Red Moon Rising by Peter Moore
Teen Wolf meets True Blood in this fun, boy-friendly story.
Being only half-vamp in a high school like Carpathia Night makes you a whole loser. But Danny Gray manages to escape the worst of the specists at his school. Thanks to the genetic treatments he had as an infant, most people assume Danny's other half is human. Which is a good thing.
Ever since the development of synthetic blood – SynHeme – vamps have become society’s elite, while wulves like his father work menial jobs and live in bad neighborhoods. Wulves are less than second class citizens; once a month they become inmates, forced to undergo their Change in dangerous government compounds.
For Danny, living with his vamp mother and going to a school with a nearly all-vamp student body, it’s best to pretend his wulf half doesn’t even exist.
But lately Danny's been having some weird symptoms -- fantastic night vision; a keener-than-usual sense of smell; and headaches, right around the full moon.
Even though it's tempting to live in denial, it's hard to ignore evidence. There's only a month until the next full moon, and Danny's time is running out.
Peter Moore speaks to adolescents in a voice that will have them laughing, set in a world that will get them thinking..[Source]
I received this book for review through 1 ARC Tours. I chose to join this tour because I love fantasy novels and I love YA novels; plus, the theme of the novel seemed cool. Half vamp and half wulf? I figured, it's gotta be full of conflict.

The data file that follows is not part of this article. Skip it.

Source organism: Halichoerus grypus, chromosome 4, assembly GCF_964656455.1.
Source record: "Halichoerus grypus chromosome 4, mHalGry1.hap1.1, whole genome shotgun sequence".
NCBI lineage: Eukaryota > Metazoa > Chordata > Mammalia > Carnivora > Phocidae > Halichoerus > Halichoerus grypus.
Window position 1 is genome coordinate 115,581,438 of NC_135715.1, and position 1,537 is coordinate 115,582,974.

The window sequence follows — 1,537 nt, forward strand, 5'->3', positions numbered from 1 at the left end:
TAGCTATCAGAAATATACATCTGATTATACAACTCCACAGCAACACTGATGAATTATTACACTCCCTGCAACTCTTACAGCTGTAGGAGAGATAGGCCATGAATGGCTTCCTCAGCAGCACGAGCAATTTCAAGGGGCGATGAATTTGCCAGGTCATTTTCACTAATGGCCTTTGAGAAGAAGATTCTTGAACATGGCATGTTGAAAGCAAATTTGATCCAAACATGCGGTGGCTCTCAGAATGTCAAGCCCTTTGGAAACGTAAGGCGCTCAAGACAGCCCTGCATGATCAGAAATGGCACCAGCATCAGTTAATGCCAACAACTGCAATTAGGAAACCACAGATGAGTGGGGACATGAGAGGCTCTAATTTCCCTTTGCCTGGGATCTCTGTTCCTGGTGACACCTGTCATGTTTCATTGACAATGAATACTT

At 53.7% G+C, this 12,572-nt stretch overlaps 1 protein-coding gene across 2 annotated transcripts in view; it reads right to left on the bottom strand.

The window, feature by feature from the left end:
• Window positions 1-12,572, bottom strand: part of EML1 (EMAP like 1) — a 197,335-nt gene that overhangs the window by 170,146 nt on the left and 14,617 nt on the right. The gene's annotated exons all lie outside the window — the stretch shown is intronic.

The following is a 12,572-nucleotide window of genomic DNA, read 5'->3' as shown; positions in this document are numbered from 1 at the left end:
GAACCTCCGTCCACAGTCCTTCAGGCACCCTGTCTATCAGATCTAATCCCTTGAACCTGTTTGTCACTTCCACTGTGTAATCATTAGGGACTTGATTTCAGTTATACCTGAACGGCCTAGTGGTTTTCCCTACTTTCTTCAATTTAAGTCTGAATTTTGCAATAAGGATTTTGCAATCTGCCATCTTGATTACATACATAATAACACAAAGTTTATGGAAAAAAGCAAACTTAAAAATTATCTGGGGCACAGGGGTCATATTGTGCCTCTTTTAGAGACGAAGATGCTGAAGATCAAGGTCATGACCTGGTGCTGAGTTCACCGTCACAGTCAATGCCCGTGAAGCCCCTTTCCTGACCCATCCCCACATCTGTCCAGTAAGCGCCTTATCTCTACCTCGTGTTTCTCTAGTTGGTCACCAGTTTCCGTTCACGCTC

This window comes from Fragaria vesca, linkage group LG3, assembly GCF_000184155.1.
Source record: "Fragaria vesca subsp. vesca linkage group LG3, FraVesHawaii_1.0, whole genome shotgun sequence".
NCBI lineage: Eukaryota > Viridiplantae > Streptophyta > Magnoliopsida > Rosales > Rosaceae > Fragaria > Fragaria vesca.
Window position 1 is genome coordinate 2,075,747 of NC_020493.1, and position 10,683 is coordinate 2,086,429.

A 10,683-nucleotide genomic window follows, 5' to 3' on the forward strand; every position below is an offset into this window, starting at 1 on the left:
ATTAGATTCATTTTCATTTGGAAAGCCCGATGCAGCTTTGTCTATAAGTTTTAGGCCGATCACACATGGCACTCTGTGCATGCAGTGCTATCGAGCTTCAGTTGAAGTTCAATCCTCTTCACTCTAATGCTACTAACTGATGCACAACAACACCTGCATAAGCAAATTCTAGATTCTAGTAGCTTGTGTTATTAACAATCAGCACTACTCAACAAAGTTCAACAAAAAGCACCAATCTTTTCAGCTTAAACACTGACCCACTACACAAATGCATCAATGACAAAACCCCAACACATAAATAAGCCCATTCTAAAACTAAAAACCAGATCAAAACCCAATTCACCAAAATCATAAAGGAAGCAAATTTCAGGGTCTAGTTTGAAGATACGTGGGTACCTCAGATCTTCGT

And boy, was I right about that! Danny's got conflict with his mother and stepfather, and with his sisters, and with a cold-hearted teen vamp at school, not to mention the internal battles he fights as his symptoms get weirder and weirder. Any teen, male or female, will be able to relate to Danny. He's a great lead character, funny and honest, that I would love to see featured in more novels.
There was another major conflict: wulves vs vamps. This novel seems unique in that the wulves are considered criminals; they can only get low-paying jobs as laborers or servants. They are segregated in schools and in society. Besides the fact that they get sent to dangerous compounds once a month, this turmoil reminded me much of the 60's here in America, with the civil rights battles.
What I didn't like about this novel: Granted it was an ARC, but there was A LOT of grammar mistakes. The flow of the story worked for me, but the author seemed to put all of his creativity into the main plot, and none into character development, or even character names. Very few of the names were original or even pertinent.
I was also very disappointed by the ending. Gunther disappeared too easily, and there was no closure at all with Danny's situation (unless it was set up for a sequel). I also would have like to see a resolution between Danny and Julia.